|Jones' wharf store room and office||57l|
|Pidcock's Canal with Lydney Docks mud barge and possibly Black Dwarf||58u|
|Black Dwarf loading tin plate at the Free Wharf with narrow gauge railway to Richard Thomas's tinplate works||58l|
|Black Dwarf heads up canal at Lydney in 1930s||59u|
|Steamship, possibly Queenstown, unloading sand in Pidcock's Canal; Cheshire Lines wagon loaded with clay pipes, many Cannop Colliery wagons||59l|
|Black Dwarf in Outer Basin with steam up c1930||60|
|Black Dwarf steaming down Lydney Canal in 1930s||61u|
|Black Dwarf stated to be at Lympsham Bridge, but more probably at Uphill Wharf in 1936||61l|
|Black Dwarf probably at Bristol: see letter from Roy Fenton Issue 55 page 24: Redcliffe Backs coal wharf, Bristol||62|
Fenton, Roy. William Jones' ships: a postscript to Lydney Docks.
Based on ilustration of The Forester approaching St Helier (Jersey) in June 1927. Between 1911 and 1923 The Forester was owned by the Forester Steamship Co. It had been built by Edward Finch & Co. of Chepstow for William Jones and was powered by a two-cylinder compound supplied by W. Sisson & Co. of Gloucester. It had a net tonnage of 79 tons. In 1923 it was sold to Baker & Kernick Ltd of Cardiff, and sold in February 1927 to the Plymouth Channel Island and Brittany Steamship Co. In May 1929 it was sold to Arthur B. Wade of Cardiff and was lost in Weymouth Harbour on 12 January 1930. Also notes on the Lyd built by Hawthorns of Leith in 1881 and named Annie Hope. She changed hands several times, but in 1885 was bought by John E. Crisp of Beccles and renamed Jeannie Hope. William Jones acquired her in 1914, but was sold in 1917. It ended by sinking in Perth Harbour whilst loading gravel in August 1946. Also illusration of William Jones's Queenstown shortly after being acquired from the Great Southern Railways. It is shown on the gridiron at Lydney and was still registered at Cork. It had been by McIlwaine & MacColl of Belfast for the Cork Blackrock & Passage Railway.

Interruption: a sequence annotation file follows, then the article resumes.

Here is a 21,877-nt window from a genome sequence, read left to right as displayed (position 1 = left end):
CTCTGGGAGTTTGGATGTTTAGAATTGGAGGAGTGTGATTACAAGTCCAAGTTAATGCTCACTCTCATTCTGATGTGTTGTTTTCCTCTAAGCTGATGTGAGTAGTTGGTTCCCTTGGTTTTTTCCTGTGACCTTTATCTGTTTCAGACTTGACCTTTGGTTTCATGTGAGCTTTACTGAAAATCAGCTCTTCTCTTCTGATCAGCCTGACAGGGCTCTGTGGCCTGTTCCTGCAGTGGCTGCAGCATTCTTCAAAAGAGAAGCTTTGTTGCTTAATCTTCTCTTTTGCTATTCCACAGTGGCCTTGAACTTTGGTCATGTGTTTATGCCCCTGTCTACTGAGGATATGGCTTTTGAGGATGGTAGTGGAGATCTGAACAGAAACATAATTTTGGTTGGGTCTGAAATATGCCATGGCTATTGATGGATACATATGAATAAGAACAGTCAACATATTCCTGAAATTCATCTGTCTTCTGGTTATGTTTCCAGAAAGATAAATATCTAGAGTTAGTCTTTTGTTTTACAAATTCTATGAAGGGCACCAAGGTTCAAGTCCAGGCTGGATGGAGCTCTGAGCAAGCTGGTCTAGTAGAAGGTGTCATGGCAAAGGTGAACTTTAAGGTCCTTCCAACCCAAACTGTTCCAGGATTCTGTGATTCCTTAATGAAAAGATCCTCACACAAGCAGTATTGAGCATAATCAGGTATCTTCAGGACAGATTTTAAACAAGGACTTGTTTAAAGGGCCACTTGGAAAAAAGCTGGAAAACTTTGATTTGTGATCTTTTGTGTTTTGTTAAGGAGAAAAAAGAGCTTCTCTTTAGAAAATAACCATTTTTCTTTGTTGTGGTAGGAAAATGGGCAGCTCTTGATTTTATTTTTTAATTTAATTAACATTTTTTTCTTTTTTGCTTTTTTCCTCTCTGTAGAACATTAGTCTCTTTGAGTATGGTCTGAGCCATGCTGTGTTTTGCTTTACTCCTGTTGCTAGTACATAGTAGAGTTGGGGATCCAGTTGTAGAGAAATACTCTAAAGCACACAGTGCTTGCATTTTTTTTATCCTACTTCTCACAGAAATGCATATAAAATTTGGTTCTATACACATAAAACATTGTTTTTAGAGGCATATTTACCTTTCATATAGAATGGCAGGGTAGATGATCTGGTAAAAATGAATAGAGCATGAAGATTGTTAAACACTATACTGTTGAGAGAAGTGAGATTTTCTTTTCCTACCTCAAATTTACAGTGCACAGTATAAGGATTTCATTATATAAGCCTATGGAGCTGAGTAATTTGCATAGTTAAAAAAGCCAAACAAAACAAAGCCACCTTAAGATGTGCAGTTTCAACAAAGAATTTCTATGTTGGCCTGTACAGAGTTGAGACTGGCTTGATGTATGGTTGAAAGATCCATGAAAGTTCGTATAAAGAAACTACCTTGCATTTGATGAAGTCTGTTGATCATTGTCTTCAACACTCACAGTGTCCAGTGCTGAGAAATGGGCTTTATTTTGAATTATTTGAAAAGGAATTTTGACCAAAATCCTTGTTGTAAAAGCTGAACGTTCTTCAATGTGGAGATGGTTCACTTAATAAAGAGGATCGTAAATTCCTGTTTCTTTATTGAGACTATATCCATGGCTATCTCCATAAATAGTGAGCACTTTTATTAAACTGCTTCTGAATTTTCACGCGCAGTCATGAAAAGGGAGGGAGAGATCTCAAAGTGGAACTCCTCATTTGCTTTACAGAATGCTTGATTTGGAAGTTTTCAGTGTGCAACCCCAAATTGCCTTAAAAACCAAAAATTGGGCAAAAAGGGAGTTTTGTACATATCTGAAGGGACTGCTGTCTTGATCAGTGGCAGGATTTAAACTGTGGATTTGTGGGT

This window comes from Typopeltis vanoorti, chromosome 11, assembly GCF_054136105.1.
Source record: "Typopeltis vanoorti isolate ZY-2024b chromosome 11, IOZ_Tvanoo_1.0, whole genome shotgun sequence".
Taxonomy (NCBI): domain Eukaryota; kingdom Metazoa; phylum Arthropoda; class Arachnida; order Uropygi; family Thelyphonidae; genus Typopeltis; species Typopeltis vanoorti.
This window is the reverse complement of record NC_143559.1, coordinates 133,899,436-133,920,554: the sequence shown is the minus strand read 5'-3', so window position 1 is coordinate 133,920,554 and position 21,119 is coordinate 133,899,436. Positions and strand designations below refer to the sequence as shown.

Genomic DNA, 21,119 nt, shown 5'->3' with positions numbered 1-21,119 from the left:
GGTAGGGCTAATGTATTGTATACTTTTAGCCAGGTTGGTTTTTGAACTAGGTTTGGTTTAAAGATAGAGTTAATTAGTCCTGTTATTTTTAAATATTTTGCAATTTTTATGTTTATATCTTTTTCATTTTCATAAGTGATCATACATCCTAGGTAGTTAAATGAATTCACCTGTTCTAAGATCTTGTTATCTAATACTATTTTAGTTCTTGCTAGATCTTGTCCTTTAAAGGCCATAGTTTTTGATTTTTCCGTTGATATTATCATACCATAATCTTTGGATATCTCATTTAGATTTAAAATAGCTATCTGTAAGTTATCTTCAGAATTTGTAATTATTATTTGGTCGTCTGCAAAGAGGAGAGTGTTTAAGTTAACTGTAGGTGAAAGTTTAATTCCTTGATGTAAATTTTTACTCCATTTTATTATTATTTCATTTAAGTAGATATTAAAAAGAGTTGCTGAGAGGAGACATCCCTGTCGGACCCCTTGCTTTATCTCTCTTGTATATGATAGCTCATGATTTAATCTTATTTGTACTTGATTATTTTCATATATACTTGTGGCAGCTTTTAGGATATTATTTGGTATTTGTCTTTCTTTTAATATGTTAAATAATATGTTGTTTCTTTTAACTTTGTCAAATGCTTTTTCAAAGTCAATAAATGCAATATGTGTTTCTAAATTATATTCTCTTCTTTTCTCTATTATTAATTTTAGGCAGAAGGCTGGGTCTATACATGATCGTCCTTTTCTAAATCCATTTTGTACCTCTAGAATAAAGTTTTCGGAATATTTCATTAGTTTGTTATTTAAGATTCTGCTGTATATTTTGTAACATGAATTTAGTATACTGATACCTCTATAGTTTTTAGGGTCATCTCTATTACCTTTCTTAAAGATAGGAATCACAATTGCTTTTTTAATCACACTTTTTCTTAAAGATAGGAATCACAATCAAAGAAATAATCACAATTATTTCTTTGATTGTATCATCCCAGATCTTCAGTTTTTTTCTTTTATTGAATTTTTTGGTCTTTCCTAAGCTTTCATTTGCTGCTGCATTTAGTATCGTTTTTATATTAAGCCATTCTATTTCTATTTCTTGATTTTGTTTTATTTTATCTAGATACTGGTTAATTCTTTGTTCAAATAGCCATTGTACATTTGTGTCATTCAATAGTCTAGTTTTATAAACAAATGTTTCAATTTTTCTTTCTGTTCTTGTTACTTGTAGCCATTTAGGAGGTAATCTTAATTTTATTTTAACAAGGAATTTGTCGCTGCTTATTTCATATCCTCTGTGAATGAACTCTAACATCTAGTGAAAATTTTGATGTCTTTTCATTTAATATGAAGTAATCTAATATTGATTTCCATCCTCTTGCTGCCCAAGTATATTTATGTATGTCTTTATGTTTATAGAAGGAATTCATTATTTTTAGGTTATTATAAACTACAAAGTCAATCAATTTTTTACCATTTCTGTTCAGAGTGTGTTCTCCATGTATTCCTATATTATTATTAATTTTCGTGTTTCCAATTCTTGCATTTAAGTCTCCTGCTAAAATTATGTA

Issue 51 (September 2006)
Idyllic industry: Cotehele Quay.. 3
Cox, John. The Tirpentwys story: an opencast site from
tender to completion. 4-11.
The manuscript on which the text is based had been typed by the author''s mother whilst she was employed by Wilson Lovatt possibly for the company's staff magazine. The opencast coal site was above Talywain near Pontypool and was at high altitude where fog was to interupt operations. The coal was extracted by two Bucyrus-Brie 1150B Walking Draglines which tipped the output into a steeply graded chute, at the bottom of which a belt conveyor carried the coal across a ravine to special 24½ ton railway wagons for transport to Uskmouth Power Station Letter from Ivor J. Brown in Issue 54 page 29 explains that the walking dragline known as Oddball is preserved at St Aidans opencast site in Yorkshire where it had last worked. Previously it had been employed at the Poplars Site near Cannock..
Maund, T.B. and Swallow, K.W. The Brethertons:
master coachmen of Liverpool. 12-27.
The family of Brethertons or Brothertons originated in the Ribble Valley at Stonyhurst, and were Catholics: four were engaged in the Liverpool stage coach business: Francis (1770-1833); Peter (1771-1844); Bartholemew (1775-1857, with portrait) and Joseph (1782 to 1810). It appears that the family grew their business with great acumen and even seized the appropriate time to exit it before the through railway route to London was completed. They even selected the appropriate places to reside on the main routes out of Liverpool to ensure that their influence was reinforced. The family was employed in supplying horses for the passenger packets on the Leeds & Liverpool Canal and quickly adapted to the threat/opportunity provided by the Liverpool & Manchester Railway. Members of the Bretherton family were involved in coach building and in veterinary services. Barthoomew Bretherton had built a residence for himself at Rainhill (House then Hall) and was president of a large Charity School on Copperas Hill, Liverpool. He also founded St Bartholemew's Church